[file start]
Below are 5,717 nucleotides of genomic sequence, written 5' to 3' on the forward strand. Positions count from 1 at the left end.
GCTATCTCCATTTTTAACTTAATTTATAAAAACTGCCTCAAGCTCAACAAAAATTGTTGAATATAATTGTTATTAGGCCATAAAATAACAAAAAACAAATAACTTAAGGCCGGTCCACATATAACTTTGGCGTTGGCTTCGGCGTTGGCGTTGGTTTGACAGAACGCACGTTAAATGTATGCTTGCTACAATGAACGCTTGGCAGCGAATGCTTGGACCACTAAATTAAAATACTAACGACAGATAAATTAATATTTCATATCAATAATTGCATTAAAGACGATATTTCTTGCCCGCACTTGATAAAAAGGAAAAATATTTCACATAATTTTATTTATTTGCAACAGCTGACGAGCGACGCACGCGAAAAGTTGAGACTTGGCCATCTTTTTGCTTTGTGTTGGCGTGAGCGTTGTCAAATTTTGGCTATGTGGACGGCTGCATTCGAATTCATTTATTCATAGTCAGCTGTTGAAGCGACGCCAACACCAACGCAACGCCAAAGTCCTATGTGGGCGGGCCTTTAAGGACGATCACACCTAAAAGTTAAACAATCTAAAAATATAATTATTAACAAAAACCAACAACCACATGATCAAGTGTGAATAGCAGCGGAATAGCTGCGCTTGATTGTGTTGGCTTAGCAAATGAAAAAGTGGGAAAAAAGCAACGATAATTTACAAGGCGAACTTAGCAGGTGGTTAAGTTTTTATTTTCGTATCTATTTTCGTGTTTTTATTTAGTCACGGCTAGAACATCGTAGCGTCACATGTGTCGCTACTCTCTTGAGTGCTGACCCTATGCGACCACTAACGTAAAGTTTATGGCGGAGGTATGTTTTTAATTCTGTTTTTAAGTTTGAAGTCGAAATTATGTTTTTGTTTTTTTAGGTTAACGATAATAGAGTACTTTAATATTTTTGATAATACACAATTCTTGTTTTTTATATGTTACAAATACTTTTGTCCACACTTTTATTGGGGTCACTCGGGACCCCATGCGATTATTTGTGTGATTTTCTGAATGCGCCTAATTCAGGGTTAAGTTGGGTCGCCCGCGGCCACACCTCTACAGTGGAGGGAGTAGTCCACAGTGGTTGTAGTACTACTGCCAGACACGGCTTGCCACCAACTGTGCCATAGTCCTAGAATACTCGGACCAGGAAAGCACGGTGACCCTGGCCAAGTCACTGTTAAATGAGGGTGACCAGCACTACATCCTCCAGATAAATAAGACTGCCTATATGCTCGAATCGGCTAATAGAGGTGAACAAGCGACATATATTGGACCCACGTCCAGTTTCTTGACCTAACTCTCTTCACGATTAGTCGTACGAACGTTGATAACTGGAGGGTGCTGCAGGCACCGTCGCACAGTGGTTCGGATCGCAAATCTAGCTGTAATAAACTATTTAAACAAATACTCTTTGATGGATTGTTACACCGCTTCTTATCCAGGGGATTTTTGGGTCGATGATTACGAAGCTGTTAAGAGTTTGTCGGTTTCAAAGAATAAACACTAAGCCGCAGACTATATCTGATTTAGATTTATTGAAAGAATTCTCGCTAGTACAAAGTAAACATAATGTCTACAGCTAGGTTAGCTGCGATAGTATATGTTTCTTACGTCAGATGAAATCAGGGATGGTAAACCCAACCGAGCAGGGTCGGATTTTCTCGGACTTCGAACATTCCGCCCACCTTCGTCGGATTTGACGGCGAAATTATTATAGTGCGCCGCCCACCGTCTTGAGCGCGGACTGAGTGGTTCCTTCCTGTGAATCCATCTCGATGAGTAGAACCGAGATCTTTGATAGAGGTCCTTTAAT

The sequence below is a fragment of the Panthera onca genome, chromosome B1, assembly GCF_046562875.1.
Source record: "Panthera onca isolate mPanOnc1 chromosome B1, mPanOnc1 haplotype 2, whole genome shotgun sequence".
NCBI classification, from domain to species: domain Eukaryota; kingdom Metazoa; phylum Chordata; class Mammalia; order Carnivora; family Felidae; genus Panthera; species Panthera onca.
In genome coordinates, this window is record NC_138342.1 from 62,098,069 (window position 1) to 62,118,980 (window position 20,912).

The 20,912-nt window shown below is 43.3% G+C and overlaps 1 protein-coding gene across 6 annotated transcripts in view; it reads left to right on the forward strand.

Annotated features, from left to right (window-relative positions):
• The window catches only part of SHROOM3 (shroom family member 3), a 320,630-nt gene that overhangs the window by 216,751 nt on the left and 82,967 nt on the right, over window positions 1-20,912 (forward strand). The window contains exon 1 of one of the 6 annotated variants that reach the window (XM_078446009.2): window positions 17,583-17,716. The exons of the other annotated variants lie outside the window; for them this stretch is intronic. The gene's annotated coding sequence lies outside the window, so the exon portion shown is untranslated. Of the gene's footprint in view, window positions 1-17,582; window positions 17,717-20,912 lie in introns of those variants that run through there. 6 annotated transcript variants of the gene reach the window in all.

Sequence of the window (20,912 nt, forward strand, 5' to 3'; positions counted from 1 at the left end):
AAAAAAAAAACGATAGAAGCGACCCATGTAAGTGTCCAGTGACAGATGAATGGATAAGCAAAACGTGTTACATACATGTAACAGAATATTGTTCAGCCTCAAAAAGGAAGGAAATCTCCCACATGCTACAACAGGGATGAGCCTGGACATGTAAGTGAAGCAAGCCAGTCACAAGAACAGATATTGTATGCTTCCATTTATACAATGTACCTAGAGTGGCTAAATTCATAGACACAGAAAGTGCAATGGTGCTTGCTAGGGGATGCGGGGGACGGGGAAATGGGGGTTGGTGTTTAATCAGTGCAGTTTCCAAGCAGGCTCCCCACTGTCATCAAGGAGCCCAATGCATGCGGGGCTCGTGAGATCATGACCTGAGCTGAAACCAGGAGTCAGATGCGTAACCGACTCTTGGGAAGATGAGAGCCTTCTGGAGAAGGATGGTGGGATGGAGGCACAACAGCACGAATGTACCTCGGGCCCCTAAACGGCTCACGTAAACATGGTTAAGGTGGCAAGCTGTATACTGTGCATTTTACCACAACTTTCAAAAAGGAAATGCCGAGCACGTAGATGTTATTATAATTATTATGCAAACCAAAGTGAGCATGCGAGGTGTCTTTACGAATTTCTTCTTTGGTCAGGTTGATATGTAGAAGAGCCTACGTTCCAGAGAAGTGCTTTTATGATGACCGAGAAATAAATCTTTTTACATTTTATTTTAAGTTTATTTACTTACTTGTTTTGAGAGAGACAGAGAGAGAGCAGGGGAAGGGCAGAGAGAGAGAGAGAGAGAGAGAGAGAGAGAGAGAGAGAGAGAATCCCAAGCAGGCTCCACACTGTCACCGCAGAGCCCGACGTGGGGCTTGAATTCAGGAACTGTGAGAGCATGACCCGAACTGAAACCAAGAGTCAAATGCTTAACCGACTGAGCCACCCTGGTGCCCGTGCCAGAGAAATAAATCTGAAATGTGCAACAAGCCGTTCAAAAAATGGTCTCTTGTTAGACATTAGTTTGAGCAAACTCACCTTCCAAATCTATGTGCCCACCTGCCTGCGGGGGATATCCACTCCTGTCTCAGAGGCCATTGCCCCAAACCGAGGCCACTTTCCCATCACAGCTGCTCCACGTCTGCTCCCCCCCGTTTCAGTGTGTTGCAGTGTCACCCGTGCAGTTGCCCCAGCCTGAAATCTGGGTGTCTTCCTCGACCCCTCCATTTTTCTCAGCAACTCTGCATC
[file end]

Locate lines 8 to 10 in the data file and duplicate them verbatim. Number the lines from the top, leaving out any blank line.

Annotated features, from left to right (window-relative positions):
• The window catches only part of SHROOM3 (shroom family member 3), a 320,630-nt gene that overhangs the window by 216,751 nt on the left and 82,967 nt on the right, over window positions 1-20,912 (forward strand). The window contains exon 1 of one of the 6 annotated variants that reach the window (XM_078446009.2): window positions 17,583-17,716. The exons of the other annotated variants lie outside the window; for them this stretch is intronic. The gene's annotated coding sequence lies outside the window, so the exon portion shown is untranslated. Of the gene's footprint in view, window positions 1-17,582; window positions 17,717-20,912 lie in introns of those variants that run through there. 6 annotated transcript variants of the gene reach the window in all.

Sequence of the window (20,912 nt, forward strand, 5' to 3'; positions counted from 1 at the left end):